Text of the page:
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36y^2-x^2=1 Finding the vertices and asymptotes to graph the hyperbola

Hi, I've also attached screenshot of the problem. I need help in solving this problem. I don't understand how to get from the equation 36y^2-x^2=1 to the format of ((y^2)/(a^2))-((x^2)/(b^2))=1, to determine what the vertices are.

Thanks in advance ~

Re: 36y^2-x^2=1 Finding the vertices and asymptotes to graph the hyperbola

You can write it in the form $\displaystyle \frac{y^2}{\left(\frac{1}{6}\right)^2}- \frac{x^2}{1^2}= 1$. That's a hyperbola with center at the origin so its vertices are when one or the other variable is equal to 0. What do you get if y= 0? What do you get if x= 0?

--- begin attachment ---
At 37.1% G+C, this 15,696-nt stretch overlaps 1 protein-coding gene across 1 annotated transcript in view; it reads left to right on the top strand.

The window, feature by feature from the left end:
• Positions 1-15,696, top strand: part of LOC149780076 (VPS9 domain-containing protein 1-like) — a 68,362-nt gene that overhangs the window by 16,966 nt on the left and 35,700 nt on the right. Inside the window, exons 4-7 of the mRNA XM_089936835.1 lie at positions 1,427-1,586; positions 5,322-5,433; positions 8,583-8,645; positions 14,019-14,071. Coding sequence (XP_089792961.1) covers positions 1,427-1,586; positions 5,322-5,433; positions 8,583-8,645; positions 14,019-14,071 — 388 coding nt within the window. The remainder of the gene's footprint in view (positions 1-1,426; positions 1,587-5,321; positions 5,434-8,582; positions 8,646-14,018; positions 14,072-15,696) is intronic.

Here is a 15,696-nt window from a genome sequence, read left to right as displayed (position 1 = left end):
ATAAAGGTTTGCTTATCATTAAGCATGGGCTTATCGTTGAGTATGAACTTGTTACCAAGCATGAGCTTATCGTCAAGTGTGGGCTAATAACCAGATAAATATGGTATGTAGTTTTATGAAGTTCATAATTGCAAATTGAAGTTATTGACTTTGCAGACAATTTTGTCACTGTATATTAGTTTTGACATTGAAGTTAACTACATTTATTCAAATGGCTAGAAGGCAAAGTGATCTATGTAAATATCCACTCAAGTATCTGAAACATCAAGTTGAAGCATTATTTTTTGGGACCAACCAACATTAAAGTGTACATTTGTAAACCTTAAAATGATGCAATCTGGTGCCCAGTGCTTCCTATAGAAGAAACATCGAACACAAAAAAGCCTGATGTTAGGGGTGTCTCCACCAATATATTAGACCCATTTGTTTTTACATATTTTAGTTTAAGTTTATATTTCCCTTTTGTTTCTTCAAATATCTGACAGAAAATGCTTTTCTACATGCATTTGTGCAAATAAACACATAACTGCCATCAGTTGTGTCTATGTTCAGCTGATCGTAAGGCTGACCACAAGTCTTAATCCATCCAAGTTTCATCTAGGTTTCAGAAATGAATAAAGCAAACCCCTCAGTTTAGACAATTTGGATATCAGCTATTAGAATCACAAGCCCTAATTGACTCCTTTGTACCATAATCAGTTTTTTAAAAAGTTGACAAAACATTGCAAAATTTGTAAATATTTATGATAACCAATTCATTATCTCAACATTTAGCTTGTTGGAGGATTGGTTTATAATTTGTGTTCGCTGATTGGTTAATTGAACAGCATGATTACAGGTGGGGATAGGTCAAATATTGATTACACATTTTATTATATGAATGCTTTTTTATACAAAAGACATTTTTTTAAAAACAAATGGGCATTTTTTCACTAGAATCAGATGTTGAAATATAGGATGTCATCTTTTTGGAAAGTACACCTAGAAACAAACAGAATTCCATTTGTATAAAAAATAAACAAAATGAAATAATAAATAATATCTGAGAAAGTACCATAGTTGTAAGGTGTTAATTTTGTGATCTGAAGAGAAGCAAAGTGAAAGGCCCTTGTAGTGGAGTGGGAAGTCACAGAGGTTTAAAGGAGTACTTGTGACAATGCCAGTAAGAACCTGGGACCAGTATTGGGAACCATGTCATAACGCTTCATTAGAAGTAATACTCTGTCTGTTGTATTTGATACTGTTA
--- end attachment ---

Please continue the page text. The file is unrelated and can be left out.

An easy way to find the asymptotes is to argue that, for x very large, "1" will be small compared to either of the other terms and can be ignored. That is, for x large the graph will be approximately the same as $\displaystyle 36y^2- x^2= (6y- x)(6y+ x)= 0$. That will be true as long as either 6y- x= 0 or 6y+ x= 0 which give straight lines.

Re: 36y^2-x^2=1 Finding the vertices and asymptotes to graph the hyperbola

Okay, I think I'm tracking ~

y=+-(1/6)x

Vertices (0, 1/6) & (0, -1/6)

Foci (0, sqrt 37/36) & (0, -sqrt 37/36)

Re: 36y^2-x^2=1 Finding the vertices and asymptotes to graph the hyperbola

Quote:

Originally Posted by

**Ashz** Okay, I think I'm tracking ~

y=+-(1/6)x

Vertices (0, 1/6) & (0, -1/6)

Foci (0, sqrt 37/36) & (0, -sqrt 37/36)

Be sure to use parentheses! Many people would interpret "sqrt 37/36" to mean sqrt(37)/36 while you mean sqrt(37/36). Of course, that is the same as sqrt(37)/6.

Re: 36y^2-x^2=1 Finding the vertices and asymptotes to graph the hyperbola